Day filed to enter the race Friday, shortly after announcing his intentions on NewsChannel 8’s NewsTalk program.
“I have to do this,” he said Friday afternoon. “I have to show there are honest, ethical people who understand processes and will do the right things. ... I’m the honest, ethical guy who brings a new, fresh perspective on how we can spend our money without wasting it.”
Day said he plans to run a campaign focused on ethical and fiscal issues.
His entry into the race comes after some thought. He said shortly after Thomas’s resignation that he was unsure of whether he would enter the race. Asked if he would run as a Republican, as he did when he ran against Thomas in 2010, he said, “that’s an interesting question.”(He garnered only 6 percent of the vote in his previous race.)
But Day indeed filed as a Republican on Tuesday. He is the only declared GOP candidate in a heavily Democratic ward, but the crowded field of 19 and his notoriety from the Thomas affair stand to make him a competitive candidate.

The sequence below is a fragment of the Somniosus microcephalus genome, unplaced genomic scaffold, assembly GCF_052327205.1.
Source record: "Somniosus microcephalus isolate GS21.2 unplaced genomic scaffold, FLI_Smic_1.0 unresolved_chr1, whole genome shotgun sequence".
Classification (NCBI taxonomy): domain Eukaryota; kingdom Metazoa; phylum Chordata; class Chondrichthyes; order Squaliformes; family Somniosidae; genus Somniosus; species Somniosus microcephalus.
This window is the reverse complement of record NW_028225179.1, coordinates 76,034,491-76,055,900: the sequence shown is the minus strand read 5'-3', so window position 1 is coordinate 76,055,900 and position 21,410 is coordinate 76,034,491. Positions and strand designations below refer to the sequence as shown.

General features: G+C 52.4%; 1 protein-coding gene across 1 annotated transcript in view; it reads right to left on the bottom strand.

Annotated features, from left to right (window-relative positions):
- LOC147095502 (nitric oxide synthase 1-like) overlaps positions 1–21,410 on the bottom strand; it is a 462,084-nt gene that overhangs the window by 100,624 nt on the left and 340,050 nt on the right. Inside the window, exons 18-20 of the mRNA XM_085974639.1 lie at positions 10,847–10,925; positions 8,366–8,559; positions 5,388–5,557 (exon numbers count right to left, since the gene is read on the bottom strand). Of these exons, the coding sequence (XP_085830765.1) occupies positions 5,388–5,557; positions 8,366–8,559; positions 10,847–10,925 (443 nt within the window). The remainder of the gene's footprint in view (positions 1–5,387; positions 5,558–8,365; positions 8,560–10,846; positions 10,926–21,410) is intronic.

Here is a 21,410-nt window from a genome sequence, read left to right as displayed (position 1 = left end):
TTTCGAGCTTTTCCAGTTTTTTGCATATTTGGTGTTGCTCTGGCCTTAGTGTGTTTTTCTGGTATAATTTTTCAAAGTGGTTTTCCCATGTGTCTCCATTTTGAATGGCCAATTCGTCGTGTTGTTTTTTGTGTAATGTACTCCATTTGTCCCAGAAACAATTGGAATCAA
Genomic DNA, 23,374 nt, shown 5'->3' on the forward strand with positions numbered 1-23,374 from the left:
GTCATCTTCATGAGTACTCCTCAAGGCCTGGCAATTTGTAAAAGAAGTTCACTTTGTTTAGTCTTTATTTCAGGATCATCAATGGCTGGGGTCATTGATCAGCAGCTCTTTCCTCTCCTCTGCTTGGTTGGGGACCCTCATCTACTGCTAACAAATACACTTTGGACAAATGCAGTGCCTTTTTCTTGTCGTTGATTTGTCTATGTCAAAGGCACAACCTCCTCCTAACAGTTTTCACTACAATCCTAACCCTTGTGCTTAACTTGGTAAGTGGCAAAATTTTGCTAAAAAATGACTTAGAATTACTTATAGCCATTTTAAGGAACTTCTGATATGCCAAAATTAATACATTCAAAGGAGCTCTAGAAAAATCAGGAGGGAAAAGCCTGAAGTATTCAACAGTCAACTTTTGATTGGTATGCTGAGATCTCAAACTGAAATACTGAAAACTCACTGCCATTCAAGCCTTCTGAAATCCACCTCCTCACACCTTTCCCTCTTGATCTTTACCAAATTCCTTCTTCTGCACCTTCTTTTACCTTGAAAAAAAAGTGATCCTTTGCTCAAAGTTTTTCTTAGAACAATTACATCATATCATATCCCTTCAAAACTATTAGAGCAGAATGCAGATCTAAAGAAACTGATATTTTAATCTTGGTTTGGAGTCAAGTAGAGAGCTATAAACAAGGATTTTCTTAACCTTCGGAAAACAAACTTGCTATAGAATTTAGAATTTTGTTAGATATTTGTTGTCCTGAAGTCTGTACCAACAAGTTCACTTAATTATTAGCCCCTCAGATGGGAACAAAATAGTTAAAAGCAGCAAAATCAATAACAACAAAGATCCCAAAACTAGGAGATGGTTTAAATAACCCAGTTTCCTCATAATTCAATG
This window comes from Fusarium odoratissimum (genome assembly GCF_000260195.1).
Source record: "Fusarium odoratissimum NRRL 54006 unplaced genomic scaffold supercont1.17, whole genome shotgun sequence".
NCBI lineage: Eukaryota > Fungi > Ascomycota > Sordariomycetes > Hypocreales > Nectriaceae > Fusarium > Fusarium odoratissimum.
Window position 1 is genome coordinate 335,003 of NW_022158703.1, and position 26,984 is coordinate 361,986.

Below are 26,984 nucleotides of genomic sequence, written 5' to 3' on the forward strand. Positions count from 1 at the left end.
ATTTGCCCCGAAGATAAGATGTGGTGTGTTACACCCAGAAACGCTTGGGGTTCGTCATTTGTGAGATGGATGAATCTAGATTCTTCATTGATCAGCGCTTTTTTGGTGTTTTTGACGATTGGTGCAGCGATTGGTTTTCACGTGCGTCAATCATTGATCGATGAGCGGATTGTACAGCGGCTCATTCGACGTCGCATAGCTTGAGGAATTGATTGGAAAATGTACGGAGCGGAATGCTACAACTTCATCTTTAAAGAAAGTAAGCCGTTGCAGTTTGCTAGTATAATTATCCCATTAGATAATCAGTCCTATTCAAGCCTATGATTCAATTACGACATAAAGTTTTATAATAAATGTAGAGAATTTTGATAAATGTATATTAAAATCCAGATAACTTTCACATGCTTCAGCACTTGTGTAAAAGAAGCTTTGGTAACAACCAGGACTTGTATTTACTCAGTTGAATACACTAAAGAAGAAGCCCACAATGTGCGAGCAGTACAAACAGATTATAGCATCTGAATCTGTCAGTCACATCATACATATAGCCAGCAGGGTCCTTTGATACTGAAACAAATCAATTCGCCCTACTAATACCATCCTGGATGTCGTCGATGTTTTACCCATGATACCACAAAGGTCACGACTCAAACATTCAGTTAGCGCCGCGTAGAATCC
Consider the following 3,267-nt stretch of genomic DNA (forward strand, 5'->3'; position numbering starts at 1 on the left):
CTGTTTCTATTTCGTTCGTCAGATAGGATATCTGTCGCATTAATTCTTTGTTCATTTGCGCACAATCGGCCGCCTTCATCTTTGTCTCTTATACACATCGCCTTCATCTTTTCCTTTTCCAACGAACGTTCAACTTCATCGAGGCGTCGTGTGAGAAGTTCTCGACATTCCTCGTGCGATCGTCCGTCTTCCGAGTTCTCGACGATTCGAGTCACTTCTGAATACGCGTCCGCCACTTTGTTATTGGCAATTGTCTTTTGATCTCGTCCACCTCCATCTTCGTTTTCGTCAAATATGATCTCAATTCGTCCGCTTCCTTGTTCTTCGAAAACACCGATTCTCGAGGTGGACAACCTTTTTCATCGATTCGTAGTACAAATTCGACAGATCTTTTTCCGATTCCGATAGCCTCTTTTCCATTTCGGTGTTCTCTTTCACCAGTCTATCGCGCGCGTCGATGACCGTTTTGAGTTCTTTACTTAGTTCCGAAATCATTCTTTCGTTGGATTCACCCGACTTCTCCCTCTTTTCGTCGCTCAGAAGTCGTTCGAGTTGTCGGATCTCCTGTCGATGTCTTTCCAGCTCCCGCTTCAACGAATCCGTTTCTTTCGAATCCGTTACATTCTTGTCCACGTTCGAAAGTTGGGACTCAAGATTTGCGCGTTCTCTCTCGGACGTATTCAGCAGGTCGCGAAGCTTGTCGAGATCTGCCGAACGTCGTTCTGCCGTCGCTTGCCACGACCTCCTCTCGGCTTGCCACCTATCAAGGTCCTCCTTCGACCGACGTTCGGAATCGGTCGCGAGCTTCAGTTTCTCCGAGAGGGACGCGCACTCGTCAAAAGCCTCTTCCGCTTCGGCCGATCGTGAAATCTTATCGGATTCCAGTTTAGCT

Day said there was little point in changing parties: “No matter what my party affiliation is on paper, as it stands today, people know me as a Republican and that’s not going to change,” he said. “They need to look at who Tim is and what he’s done ... and forget about the R after my name.”
The election is set for May 15; to appear on the ballot, candidates must gather 500 signatures from registered Ward 5 voters by Feb. 15.